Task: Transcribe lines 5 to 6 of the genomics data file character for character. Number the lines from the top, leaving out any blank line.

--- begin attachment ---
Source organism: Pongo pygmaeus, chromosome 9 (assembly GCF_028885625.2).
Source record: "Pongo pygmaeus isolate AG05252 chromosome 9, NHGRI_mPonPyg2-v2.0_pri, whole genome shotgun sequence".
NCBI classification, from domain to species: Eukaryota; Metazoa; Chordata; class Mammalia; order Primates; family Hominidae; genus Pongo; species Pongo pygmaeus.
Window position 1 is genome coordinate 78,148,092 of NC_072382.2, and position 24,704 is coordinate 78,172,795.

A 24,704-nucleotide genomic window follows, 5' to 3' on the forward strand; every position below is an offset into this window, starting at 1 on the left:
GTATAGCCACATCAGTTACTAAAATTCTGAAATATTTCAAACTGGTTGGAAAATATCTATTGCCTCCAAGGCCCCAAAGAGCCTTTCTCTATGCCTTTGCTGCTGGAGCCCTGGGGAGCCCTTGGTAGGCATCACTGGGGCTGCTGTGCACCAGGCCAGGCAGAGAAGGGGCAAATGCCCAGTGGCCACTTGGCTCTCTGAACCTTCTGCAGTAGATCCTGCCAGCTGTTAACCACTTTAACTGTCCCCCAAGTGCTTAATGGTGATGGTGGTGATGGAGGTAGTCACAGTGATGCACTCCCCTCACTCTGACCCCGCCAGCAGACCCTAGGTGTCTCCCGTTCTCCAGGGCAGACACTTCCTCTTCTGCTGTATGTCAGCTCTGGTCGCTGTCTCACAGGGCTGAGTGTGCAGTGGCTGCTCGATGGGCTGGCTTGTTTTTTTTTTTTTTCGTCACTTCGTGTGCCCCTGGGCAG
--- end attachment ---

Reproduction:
A 24,704-nucleotide genomic window follows, 5' to 3' on the forward strand; every position below is an offset into this window, starting at 1 on the left:
GTATAGCCACATCAGTTACTAAAATTCTGAAATATTTCAAACTGGTTGGAAAATATCTATTGCCTCCAAGGCCCCAAAGAGCCTTTCTCTATGCCTTTGCTGCTGGAGCCCTGGGGAGCCCTTGGTAGGCATCACTGGGGCTGCTGTGCACCAGGCCAGGCAGAGAAGGGGCAAATGCCCAGTGGCCACTTGGCTCTCTGAACCTTCTGCAGTAGATCCTGCCAGCTGTTAACCACTTTAACTGTCCCCCAAGTGCTTAATGGTGATGGTGGTGATGGAGGTAGTCACAGTGATGCACTCCCCTCACTCTGACCCCGCCAGCAGACCCTAGGTGTCTCCCGTTCTCCAGGGCAGACACTTCCTCTTCTGCTGTATGTCAGCTCTGGTCGCTGTCTCACAGGGCTGAGTGTGCAGTGGCTGCTCGATGGGCTGGCTTGTTTTTTTTTTTTTTCGTCACTTCGTGTGCCCCTGGGCAG